If conservative men's past form on attitudes towards sexual matters is anything to go by then their reaction to 3D printed porn would be fun to watch. I'm no expert but judging by the equal number of affairs and hypocrisy across the political spectrum, then even conservative women need gratification too; and too much time spent shooting guns and patrolling borders for defenceless Mexican economic migrants whilst the women are at home could really have nasty side (front, back and other) effects. The 50 Shades of Grey phenomenon has shown us many things about women that Mills & Boon only ever hinted at. And I'm betting that that demography includes a lot of conservative wives and their daughters. I can foresee a scenario where Daddy's plastic always runs out just when he needs new bullets and right around the same time a young lady gets a new blow-up boyfriend! That's before we even talk about men and what our collective penchant for vivid porn would do for 3D printing. Doubtless 3D printing is a cool idea, but restraint is due from everyone, whether they're in it for sexual freedom or the freedom to maim and kill. Let's stick to screw and nuts printing please. Hold the porn and easy on the guns.
I've just bought three different tools to help me fix a rattle in my car. After fiddling around for 10 minutes it was clear that none of the new tools was going to get the job done. So I reached out for an old wrench I had and used it to just wangle the pesky sheet of metal out without any mind to the screws meant to be holding it down.
It then occurred to me that this was an example of what the grammatically challenged Alanis Morissette called irony. A mildly unfortunate incident. It's a good thing I'm not a musician otherwise this might have made it onto an album of some sort. But as this is the information age it will merely be an inane rambling that allows me to maintain my online existence. Ironic or not, content is king dear readers. If one has an album or a blog to fill, the bottom of the barrel will occasionally be scraped.
I've always believed that art and music are universally liked by everyone. The only thing that differs in each of us is what type of art or music one likes.
Unlike music when you listen to art types who are part of the establishment you get the feeling that only they can acknowledge what is and isn't art and whether or not it's good. Music certainly has it's snobs but it does not feel like any one genre 'owns' music.
I've just been reading an article in the Guardian entitled 'Banksy: overated purveyor of art-lite'. I knew it was link bait just by reading the headline but thought I should read on to see what angle the author was coming from.
The impression I got was that Jonathan Jones thinks that art should be deep and evoke discussion and amongst the comments those who agreed shared the same sentiment. Personally I think being deep isn't quantifiable and that the quest for it is what has left the art world on the road to ir-relevance in the real world beyond whether or not a piece is a good investment. Too much meaningless art has been created and labelled abstract or deep whilst condescending those of us who don't get it. Add to that evoking discussion seems to be less desirable than for people to get the meaning of an art piece. However in my opinion an artist must be allowed to outline their quest, be it to get attention, to get paid, to highlight an issue or even to see what junk they can get away with by labelling it art.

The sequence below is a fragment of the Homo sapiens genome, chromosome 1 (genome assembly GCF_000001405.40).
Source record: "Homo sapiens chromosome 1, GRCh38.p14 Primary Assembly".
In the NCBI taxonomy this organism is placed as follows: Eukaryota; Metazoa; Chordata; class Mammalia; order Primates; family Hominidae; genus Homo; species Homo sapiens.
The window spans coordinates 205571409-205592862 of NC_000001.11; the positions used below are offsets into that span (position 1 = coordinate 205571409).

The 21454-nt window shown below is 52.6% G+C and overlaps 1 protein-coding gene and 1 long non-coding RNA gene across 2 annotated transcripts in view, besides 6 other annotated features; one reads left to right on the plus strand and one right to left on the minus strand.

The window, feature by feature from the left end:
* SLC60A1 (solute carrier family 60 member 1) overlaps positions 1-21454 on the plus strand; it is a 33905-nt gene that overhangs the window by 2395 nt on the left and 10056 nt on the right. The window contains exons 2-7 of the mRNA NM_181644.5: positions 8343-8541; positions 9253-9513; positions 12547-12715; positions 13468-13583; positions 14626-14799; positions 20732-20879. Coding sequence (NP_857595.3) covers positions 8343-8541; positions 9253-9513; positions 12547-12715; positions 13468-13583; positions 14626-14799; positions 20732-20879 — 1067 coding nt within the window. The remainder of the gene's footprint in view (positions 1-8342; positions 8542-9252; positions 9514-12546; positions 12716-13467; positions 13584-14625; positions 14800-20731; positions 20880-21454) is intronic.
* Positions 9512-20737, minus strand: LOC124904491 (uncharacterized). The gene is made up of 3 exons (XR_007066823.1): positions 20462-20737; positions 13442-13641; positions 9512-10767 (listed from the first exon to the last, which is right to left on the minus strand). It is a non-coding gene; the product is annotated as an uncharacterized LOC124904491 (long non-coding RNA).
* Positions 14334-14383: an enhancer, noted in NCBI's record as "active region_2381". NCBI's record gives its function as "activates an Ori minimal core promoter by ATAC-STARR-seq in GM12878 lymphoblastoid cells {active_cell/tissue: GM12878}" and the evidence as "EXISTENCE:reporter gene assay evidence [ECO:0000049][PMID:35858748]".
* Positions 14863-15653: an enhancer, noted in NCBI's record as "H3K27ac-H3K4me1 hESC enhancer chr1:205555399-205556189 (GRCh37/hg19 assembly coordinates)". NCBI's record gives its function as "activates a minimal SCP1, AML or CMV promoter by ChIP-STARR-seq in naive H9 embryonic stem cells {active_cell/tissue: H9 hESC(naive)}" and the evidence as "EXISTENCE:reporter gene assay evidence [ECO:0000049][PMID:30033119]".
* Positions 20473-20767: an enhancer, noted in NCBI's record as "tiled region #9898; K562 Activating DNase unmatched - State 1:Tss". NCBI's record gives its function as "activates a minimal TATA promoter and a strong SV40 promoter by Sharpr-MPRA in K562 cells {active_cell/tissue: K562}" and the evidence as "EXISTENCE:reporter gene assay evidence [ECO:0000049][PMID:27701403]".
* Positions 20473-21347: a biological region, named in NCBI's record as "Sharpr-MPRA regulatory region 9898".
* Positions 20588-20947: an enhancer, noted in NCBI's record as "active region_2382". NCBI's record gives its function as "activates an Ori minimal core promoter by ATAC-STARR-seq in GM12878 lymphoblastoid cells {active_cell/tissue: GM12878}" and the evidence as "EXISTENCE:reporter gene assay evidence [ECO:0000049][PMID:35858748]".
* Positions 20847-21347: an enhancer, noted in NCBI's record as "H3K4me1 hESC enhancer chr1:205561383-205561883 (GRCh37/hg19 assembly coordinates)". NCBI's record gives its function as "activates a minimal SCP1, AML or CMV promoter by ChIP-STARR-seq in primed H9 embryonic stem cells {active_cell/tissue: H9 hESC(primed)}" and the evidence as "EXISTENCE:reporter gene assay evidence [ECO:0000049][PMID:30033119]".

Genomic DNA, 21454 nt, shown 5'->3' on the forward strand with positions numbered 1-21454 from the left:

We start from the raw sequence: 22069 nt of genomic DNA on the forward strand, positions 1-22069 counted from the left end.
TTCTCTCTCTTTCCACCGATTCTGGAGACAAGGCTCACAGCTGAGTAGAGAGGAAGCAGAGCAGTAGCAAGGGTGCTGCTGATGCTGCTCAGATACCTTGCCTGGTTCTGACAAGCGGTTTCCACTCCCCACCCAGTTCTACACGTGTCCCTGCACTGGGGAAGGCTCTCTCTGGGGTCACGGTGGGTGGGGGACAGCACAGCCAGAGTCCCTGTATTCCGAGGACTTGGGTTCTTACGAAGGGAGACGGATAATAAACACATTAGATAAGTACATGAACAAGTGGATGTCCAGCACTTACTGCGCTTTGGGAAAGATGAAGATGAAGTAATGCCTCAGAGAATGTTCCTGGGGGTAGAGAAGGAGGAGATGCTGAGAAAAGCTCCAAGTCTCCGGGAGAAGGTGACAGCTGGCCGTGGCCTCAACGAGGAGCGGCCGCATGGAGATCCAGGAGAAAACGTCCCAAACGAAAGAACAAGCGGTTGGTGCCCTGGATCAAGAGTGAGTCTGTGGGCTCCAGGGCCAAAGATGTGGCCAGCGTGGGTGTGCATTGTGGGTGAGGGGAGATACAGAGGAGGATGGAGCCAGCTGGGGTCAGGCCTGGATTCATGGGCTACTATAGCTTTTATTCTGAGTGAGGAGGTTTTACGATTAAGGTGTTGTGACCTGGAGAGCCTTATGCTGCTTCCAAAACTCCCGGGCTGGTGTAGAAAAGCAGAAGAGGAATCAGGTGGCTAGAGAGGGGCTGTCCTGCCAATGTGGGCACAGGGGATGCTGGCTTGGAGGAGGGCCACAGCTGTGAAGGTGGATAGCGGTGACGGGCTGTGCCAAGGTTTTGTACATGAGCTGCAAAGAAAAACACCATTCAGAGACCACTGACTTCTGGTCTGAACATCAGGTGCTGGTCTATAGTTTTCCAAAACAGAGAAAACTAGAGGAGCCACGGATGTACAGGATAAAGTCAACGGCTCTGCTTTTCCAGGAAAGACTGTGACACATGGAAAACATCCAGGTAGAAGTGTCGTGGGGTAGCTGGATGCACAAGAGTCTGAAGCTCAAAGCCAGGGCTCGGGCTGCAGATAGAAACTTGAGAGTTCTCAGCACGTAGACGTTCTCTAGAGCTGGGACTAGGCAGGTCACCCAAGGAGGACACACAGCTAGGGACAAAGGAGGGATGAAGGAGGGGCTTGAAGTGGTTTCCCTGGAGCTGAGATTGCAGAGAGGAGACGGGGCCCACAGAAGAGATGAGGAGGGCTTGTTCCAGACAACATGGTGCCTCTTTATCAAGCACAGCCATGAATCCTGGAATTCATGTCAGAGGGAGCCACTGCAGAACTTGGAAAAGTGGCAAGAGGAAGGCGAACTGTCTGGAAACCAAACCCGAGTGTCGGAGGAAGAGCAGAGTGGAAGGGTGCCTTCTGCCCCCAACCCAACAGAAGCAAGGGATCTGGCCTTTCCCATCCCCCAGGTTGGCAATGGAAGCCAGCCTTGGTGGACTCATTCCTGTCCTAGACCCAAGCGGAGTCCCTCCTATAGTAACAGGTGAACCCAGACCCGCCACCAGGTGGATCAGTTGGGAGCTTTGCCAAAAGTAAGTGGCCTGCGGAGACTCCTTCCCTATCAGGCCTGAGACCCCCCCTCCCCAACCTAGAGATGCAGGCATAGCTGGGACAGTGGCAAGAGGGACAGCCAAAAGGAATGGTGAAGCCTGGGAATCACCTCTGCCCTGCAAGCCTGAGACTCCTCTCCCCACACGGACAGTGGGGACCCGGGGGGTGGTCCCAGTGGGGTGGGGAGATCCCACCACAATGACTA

Anyway, I leave you with the words of one of the commenters who manages to express it the way I see it.
Banksy's work has always been something you could take in as you fleetingly see it as you pass at 40 mph in a car.
I think that's a key point being missed here by Jonathan Jones.
Banksy's work is designed to function as you move past it quickly, walking or on the bus, on your way to somewhere else. It is, as someone else said, like a cartoon in a newspaper.
Street art has a similar impermanence; a throwaway comment to be read one day and replaced the next. It's not supposed to be stared at and poured over like a painting in a gallery. And that's why it works and that's why it's popular. Did Banksy ever intend it to be anything more? Personally I doubt it.
It's 12 minutes of normal time to go in a League Cup semi-final and Chelsea are playing away to Swansea. Given the direness of their performance up to this time, Chelsea are deservedly losing the tie though it is nil nil on the night and a couple of late goals could send it into extra -time with the chance of an unlikely victory. The ball goes out and the self-appointed king of the ball-boys faffes around delaying to give the ball back to Chelsea's young Belgian forward Eden Hazard. The ball drops to the floor with the ball-boy hitting the deck as fast as Didier Drogba hunting for a penalty, with Hazard still seeking the ball for there is the small matter of the game to get on with (which the ball boy is obliged to help with on account of his current employment). But no, he promptly manages to position himself over the ball like a flanker having broken free from a scrum to score a try with all at stake in the Rugby World Cup final. Hazard feels around for the ball using all his bedroom tactics for such unsighted foraging under heavy clothing and having felt the ball delivers a swift kick which loosens it from under the ball boy and delivers it on the other-side. Cue pandemonium.